Is a lack of sunlight in winter affecting your morale or your health? If so, a light therapy lamp could be useful.
A lack of sunlight in winter
Did you know that daylight can have an influence on your health? In fall and winter, you may be affected by a slight dip in morale or by transient depression due to a lack of sunlight. In Canada, roughly one out of five individuals are affected by it.
While some people are delighted with the idea of going for long walks in the cold, skiing down a mountain or jumping on a snowmobile, others see winter from a gloomier perspective. The reduced daylight hours typical of fall and winter have a negative effect on many people, whose morale, energy level, and well-being drop as the daylight hours decrease.
When people are affected by a lack of sunlight to the point where they can no longer function normally, we call this "seasonal depression" or "winter blues". In Nordic countries, it is estimated that 1 to 10% of the population is affected by this disorder.
What is the connection between sunlight and depression symptoms? Light plays an important role in regulating our internal biological clock. It controls several bodily functions that follow specific patterns, such as our waking and sleeping cycles, and the secretion of various hormones according to the time of day. The symptoms of depression are triggered by chemical imbalances in the brain which are caused by a lack of sunlight.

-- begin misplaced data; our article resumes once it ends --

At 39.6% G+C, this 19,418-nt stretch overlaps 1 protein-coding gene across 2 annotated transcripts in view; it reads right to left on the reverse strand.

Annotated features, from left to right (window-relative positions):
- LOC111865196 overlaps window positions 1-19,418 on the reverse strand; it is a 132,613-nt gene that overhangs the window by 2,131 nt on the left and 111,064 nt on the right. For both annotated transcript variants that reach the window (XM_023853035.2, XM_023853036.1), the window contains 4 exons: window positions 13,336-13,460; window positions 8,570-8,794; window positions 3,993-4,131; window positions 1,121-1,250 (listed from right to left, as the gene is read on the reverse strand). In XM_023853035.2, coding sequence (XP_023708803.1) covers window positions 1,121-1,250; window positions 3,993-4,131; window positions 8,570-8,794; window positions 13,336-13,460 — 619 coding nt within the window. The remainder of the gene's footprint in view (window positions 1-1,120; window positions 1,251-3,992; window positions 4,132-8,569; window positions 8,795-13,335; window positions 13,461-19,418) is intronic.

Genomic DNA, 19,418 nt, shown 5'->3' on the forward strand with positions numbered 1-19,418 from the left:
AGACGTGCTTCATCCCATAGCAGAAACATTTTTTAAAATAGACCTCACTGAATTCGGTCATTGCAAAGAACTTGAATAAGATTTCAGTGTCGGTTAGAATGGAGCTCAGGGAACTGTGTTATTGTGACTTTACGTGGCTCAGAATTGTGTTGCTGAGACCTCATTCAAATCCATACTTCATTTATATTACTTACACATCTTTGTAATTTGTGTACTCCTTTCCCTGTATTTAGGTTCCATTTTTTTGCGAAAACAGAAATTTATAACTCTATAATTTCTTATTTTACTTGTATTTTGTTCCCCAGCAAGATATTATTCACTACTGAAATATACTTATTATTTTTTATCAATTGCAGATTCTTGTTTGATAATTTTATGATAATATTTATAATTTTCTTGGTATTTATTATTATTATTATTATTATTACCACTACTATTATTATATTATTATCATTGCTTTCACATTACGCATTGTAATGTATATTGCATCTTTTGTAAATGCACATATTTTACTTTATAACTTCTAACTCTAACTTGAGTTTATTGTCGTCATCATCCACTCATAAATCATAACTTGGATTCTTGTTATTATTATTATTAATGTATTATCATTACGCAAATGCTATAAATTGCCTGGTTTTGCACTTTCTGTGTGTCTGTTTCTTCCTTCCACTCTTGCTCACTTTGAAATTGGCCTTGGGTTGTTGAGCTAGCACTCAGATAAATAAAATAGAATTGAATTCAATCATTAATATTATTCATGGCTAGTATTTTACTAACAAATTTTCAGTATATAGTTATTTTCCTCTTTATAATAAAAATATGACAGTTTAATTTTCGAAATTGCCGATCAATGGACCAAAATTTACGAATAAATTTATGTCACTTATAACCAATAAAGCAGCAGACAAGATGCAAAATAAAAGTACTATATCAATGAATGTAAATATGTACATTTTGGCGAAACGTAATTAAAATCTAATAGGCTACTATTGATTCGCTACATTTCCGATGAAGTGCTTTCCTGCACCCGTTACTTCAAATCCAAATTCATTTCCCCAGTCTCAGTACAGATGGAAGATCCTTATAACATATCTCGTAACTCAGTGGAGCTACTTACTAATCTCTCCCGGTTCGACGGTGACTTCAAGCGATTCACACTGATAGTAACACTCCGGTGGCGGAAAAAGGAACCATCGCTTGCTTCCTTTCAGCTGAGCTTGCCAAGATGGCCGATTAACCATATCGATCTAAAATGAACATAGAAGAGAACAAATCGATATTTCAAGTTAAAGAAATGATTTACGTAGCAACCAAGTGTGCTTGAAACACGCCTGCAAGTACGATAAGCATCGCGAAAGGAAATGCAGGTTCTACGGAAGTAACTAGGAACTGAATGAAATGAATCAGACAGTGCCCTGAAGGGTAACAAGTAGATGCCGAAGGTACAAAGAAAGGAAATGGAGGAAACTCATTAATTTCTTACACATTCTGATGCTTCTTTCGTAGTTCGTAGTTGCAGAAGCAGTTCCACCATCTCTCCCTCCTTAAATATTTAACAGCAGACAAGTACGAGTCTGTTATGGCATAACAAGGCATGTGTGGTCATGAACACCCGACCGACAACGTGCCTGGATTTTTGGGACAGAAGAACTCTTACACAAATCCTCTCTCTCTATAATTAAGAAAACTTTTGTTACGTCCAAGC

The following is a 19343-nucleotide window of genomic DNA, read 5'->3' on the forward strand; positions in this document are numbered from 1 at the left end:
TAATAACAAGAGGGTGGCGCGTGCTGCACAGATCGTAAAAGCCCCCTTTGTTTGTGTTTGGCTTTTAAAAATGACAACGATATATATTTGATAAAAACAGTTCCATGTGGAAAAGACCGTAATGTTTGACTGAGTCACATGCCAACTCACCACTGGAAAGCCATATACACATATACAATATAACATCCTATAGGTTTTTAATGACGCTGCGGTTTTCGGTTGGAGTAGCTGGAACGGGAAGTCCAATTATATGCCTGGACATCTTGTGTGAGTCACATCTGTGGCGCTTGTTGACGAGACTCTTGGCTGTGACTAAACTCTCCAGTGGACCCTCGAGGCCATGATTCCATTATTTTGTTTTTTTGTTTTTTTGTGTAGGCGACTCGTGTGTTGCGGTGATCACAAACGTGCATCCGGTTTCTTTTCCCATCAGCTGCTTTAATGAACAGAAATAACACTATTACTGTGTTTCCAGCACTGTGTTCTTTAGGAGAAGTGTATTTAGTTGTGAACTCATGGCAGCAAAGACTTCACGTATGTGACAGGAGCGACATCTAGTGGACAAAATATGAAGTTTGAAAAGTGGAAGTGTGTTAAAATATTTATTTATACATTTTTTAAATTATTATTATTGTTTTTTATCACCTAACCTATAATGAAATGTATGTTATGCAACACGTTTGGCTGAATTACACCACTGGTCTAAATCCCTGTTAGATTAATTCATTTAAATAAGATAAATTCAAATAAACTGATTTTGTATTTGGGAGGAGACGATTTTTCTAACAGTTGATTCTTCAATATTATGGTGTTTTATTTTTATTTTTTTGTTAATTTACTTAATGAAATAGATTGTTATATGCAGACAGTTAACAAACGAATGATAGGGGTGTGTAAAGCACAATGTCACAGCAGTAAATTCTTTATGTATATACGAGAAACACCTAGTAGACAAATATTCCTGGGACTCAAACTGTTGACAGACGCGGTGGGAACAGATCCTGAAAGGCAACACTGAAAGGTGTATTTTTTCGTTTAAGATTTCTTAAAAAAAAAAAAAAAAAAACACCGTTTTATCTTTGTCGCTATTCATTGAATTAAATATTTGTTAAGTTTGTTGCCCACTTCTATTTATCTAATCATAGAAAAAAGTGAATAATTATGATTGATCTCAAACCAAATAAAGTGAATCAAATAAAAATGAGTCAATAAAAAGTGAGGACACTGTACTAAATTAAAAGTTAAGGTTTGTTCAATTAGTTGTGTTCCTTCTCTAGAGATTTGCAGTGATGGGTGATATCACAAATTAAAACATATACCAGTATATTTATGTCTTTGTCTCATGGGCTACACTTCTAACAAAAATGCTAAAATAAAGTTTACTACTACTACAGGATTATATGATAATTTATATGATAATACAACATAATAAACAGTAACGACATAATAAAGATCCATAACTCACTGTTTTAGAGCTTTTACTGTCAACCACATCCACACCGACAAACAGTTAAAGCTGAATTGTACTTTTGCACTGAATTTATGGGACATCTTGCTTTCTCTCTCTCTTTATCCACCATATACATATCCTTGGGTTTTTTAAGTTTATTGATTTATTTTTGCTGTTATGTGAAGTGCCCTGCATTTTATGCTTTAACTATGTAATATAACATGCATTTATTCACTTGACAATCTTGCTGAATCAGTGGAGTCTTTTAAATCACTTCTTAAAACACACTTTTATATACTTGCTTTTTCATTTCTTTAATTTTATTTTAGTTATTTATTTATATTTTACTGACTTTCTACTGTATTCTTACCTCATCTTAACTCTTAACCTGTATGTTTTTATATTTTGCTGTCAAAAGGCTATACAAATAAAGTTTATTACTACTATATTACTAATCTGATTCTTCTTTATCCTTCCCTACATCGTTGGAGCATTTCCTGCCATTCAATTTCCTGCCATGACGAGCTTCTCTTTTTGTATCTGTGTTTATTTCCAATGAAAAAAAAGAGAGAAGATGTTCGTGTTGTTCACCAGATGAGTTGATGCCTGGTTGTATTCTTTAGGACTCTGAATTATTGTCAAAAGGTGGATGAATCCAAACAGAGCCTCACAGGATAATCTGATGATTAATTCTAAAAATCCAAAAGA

For additional information about seasonal depression, read the following text: Seasonal depression and the winter blues.
Light therapy—an interesting option
Light therapy is a non-medicinal treatment known for its effectiveness in countering the effects of fewer daylight hours in winter, including seasonal depression. It is also used to treat insomnia, to counter the effects of jetlag, and sometimes as a secondary treatment for depression in general. It consists of exposing the eyes to a bright light with a specific spectrum that resembles that of sunlight.
To reap the benefits of light therapy, you must be exposed to a light with an intensity of more than 2,000 lux daily. In comparison, the light of a well-lit office is of 300 to 500 lux, while that of a fully sunny day can be over 100,000 lux. The clinically recognized standard for light exposure is 10,000 lux, at eye level for 30 minutes every day, ideally in the morning.
During a light therapy session, one can freely go about certain activities: have breakfast, read a book or newspaper, watch television, work on a computer or tablet, etc. The most important thing is that the face be properly exposed to the light of the lamp. For optimal use, read the manufacturer's instructions carefully.
Results are generally felt within the first week, but four weeks of treatment are usually necessary to obtain a maximum response. It is recommended to begin treatment in the fall when daylight hours decrease and to continue until the arrival of spring.
If you are considering to purchase a light therapy lamp, read the following text: How to choose the right light therapy lamp. You can also speak to your pharmacist, who can offer you excellent advice.